Sweetwater ex-mayor often bought vehicles towed by his firm

 

bmedina@elnuevoherald.com

On at least five occasions, former Sweetwater mayor Manuel Maroño bought cars and other motor vehicles that had been removed by his towing companies.

They were not luxury vehicles. In September 2011, for example, Maroño sold a 2002 Honda to himself through his company, Southeast Towing Inc., for $500.

Days after that sale, Maroño stopped appearing in state registers as a partner in the company.

As part of a broad investigation by the Sweetwater Police Department, federal authorities have been inquiring about the connections between some city officials with Maroño’s businesses.

This week, El Nuevo Herald and CBS-4, which have been reporting on these connections since Maroño’s arrest in August in an unrelated public corruption case, obtained the titles and other documents of several vehicles he has owned.

The records are incomplete, but indicate that Maroño has had possession of dozens of cars, boats and all-terrain vehicles.

One is a 1992 Ford pickup he bought for $350 from another towing company, Southland The Towing Company, in 2010. The pickup had been towed in Miccosukee territory in West Miami-Dade.

State records show that Maroño was owner of Southland until 2009, though he continued to represent its businesses in at least one city — Doral.

Maroño’s lawyer did not respond a message for comment on.

It is not clear whether these vehicles were towed in Sweetwater, where Southland had a verbal agreement for years to tow vehicles during arrests. Several people have criticized Southland and Sweetwater for making the recovery of their vehicles so difficult that they sometimes end up losing them.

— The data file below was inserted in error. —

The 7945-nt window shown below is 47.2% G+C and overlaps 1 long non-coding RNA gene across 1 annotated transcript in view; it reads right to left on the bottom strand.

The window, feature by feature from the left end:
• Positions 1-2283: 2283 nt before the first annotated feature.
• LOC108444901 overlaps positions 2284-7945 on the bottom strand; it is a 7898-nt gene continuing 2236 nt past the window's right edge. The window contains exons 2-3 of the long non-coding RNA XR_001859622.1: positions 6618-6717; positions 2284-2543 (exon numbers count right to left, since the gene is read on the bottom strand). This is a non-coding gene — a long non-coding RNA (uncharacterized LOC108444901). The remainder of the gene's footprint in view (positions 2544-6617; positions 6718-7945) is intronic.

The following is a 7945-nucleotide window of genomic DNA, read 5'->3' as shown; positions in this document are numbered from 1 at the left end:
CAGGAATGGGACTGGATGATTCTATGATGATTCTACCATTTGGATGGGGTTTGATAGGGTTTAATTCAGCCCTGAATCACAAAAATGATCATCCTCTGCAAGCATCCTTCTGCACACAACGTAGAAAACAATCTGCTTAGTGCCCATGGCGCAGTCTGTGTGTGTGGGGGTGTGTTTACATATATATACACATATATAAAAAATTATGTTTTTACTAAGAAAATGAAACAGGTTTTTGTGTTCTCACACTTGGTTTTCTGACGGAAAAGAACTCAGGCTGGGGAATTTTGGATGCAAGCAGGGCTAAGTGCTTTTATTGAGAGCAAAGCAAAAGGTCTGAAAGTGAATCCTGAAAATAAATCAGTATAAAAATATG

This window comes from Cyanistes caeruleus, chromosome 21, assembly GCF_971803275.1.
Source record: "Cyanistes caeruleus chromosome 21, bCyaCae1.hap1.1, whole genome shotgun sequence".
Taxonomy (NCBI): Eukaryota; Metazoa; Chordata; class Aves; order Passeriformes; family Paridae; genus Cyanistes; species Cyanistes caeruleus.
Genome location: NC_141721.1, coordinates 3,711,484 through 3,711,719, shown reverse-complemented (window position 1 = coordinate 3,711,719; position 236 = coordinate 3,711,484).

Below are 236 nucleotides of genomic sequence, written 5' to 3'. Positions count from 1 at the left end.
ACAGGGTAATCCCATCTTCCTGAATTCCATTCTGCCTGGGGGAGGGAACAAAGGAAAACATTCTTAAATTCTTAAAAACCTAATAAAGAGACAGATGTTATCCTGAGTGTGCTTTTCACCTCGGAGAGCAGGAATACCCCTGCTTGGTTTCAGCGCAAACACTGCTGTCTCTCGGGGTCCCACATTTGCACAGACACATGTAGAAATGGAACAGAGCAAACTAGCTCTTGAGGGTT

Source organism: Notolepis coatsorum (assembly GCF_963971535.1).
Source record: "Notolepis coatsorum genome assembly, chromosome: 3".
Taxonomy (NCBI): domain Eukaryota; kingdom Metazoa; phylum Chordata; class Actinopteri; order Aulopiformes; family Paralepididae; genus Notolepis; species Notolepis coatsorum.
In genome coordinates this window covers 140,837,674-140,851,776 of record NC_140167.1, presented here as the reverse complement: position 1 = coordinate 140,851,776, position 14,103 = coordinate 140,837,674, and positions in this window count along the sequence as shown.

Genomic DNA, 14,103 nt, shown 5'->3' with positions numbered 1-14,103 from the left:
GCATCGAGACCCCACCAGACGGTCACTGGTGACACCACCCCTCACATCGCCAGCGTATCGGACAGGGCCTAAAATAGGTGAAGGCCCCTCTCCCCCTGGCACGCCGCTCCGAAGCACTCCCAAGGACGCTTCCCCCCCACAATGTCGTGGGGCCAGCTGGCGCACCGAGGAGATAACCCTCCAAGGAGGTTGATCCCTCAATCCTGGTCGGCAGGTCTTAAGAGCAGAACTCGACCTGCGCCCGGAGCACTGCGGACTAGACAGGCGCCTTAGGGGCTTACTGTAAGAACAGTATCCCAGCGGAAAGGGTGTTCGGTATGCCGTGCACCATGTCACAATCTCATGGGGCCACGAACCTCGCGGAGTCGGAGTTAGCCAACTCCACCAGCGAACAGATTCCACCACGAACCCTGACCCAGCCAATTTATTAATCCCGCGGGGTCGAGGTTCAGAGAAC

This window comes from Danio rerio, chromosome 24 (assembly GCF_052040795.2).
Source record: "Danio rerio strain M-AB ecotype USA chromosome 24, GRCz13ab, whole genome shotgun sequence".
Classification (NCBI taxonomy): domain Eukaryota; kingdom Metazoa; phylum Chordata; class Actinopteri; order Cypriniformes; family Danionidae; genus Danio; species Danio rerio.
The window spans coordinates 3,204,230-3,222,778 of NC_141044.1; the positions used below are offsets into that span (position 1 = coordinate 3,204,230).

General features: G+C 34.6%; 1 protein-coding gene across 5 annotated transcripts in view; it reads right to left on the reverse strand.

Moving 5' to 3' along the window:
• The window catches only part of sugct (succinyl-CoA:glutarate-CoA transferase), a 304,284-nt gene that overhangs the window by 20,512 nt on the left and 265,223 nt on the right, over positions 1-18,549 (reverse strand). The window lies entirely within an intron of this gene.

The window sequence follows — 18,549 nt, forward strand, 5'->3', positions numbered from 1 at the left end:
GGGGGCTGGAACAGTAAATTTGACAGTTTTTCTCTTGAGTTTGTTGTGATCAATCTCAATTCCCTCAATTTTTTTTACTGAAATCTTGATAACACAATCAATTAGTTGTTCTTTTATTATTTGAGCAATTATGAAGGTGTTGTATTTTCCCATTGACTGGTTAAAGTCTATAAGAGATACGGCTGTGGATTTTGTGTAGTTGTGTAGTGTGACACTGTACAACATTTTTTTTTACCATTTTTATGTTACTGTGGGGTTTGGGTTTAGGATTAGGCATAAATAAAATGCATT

Several owners are talking to an attorney, who recently sued the city on behalf of one client. Lawyer Richard Díaz sued the city in October for confiscating a Volkswagen owned by Abraham Herbas.

Díaz said so many victims have contacted him that he’ll seek to change the federal complaint to a class action lawsuit. He is now seriously considering adding Southland to the suit because its connection to the city seems to be a “conspiracy relationship.”

Also, in some cases, the vehicles that Southland towed in Sweetwater ended up being “donated” to the city’s Police Department.

“There seemed to be a serious conflict of interests here,” Díaz said.

In the weeks after Maroño’s arrest, other questionable links have surfaced. For example, city attorney Ralph Ventura also is Southland’s attorney.

And the city hired a former employee of Maroño’s towing companies - and more recently of Southland - as manager of the city’s fleet. This person’s wife is the city’s finance director.

Maroño also obtained vehicles from another towing company, Westbrook Motors, which he owned from 2002 to 2005.

In February 2008, he bought a 1994 Toyota pickup from Westbrook for $50. In September 2011, Maroño paid $250 for a 1999 Yamaha boat that had been owned by Westbrook.

When Maroño was part of Westbrook, his partners were Robert Muriedas and Peter Hernández, according to state registers. Raúl Suárez and Gretel González now own the company.

Muriedas is current owner of Southland, and Hernández owns Southeast.

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